Best practices and the way we understand ourselves are always changing. The Hogg Foundation wants to connect stakeholders and grant partners to resources, information, and events that stimulate thought and innovation in the ways we promote mental health and well-being in Texas communities. These learning events and opportunities have been gathered from many resources and cover many areas, including equity, race, social determinants, disparities, and more. For a list of on-demand events and additional learning resources, see below.
View on Google Calendar | Subscribe to this Calendar To subscribe, right click subscribe link, copy link/URL, and follow the instructions for your preferred calendar application.
Is your event missing? Fill out our request form to have your event added to this calendar. Please allow up to two weeks for an event to be added. Requests do not guarantee your event will be added.
On-Demand Events and Learning Resources
- ACTing for Equity: A Real-World Primer for Advancing Equity in Communities
- Advancing Racial Equity Webinar Series
- Part 1: Racism: The Ultimate Underlying Condition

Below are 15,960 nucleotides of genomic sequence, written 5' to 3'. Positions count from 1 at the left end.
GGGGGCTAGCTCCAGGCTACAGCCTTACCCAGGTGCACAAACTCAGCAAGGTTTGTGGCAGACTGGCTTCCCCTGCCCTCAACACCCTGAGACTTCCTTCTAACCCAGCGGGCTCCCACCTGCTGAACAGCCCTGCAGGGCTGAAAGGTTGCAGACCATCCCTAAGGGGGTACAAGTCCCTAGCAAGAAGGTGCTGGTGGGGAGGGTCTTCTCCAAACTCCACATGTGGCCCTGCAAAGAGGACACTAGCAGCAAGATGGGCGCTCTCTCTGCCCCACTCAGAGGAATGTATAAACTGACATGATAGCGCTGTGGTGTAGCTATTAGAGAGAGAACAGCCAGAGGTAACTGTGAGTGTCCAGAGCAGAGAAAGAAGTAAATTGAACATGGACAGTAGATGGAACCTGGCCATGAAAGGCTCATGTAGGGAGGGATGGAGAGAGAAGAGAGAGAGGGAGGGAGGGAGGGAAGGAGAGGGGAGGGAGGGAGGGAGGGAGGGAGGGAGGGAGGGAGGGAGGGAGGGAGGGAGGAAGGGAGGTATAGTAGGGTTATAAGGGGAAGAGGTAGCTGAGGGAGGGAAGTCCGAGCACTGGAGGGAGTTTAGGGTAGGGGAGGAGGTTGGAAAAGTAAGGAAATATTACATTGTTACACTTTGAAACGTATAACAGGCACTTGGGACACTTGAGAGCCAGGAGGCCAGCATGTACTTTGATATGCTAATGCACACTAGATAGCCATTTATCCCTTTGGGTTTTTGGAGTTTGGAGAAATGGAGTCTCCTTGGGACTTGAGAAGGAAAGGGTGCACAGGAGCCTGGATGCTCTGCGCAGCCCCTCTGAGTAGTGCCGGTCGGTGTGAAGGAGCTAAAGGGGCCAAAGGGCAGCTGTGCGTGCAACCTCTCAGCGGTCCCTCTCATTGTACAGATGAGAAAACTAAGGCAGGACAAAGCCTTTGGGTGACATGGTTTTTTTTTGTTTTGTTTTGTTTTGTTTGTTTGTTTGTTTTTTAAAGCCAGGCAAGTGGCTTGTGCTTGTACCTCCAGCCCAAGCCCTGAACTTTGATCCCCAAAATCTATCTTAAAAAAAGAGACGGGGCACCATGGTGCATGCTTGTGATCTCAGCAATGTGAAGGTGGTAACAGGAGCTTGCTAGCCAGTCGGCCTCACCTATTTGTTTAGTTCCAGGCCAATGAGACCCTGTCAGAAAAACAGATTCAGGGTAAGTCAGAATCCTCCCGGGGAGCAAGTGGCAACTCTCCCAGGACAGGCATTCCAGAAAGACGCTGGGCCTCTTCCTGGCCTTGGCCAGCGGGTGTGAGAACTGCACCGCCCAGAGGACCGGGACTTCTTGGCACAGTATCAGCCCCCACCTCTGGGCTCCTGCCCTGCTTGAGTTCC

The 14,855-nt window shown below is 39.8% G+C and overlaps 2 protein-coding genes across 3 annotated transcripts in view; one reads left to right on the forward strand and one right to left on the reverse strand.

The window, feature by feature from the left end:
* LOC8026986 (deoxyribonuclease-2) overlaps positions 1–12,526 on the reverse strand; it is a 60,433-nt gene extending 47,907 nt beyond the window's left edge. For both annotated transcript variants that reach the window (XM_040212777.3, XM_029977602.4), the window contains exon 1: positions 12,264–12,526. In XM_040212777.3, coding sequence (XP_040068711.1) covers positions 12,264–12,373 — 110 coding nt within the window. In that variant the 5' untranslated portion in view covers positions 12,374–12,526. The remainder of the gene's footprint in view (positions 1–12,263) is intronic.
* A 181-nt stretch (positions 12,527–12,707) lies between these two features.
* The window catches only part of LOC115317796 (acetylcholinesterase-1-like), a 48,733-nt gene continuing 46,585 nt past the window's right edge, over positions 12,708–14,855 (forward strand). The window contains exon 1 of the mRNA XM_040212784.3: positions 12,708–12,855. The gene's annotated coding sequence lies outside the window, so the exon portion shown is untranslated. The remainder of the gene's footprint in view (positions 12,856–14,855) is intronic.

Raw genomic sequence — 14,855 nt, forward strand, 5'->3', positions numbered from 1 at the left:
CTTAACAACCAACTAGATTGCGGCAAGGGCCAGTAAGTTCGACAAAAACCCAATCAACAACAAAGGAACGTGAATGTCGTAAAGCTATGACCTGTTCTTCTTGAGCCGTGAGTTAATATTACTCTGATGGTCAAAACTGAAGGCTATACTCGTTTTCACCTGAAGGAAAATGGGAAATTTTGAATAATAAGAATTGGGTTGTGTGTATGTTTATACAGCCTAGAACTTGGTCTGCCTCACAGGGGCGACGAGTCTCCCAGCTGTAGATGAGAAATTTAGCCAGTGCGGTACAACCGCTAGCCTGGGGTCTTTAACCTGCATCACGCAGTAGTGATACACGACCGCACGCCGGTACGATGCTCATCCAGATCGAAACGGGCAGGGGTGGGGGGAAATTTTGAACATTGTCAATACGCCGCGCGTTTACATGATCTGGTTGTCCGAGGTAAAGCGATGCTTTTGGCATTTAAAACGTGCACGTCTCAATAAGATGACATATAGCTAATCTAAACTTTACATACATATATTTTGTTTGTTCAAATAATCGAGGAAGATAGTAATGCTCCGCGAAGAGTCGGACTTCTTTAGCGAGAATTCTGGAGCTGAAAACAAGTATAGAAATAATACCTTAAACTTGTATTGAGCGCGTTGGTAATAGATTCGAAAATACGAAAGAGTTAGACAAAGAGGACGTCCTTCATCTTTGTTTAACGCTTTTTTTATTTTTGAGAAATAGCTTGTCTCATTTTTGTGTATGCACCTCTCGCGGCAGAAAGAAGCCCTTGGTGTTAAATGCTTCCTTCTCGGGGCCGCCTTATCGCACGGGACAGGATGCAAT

- Part 2: A Path to Reproductive Justice: Research, Practice and Policies
- Part 3: Reborn Not Reformed: Re-Imagining Policing for the Public’s Health
- Part 4: Racial Healing for Ourselves, Our Communities and Our Future
- Part 5: Housing is a Human Right
- Part 6: Environmental Justice
- Back To Basics: Impact Of Culture On Mental Health Conversations
- Digital Strategy, Creating Impact, and Nonprofit Culture
- Evaluation in Service of Racial Equity
- Four-part webinar series: The Impact of Racism on the Health and Well-Being of the Nation
- I Am Because We Are: Reclaiming African Culture As A Source Of Strength In Black Communities
- Language Matters in Mental Health
- Lighting Up Our Lives: How Light Influences Our Mental and Physical Health
- Mental Health America on-demand webinars
- Modern Wellbeing for Nonprofit Professionals
- Responding to the Alarm: Addressing Black Youth Suicide
- Rural-Urban Differences in Adverse and Positive Childhood Experiences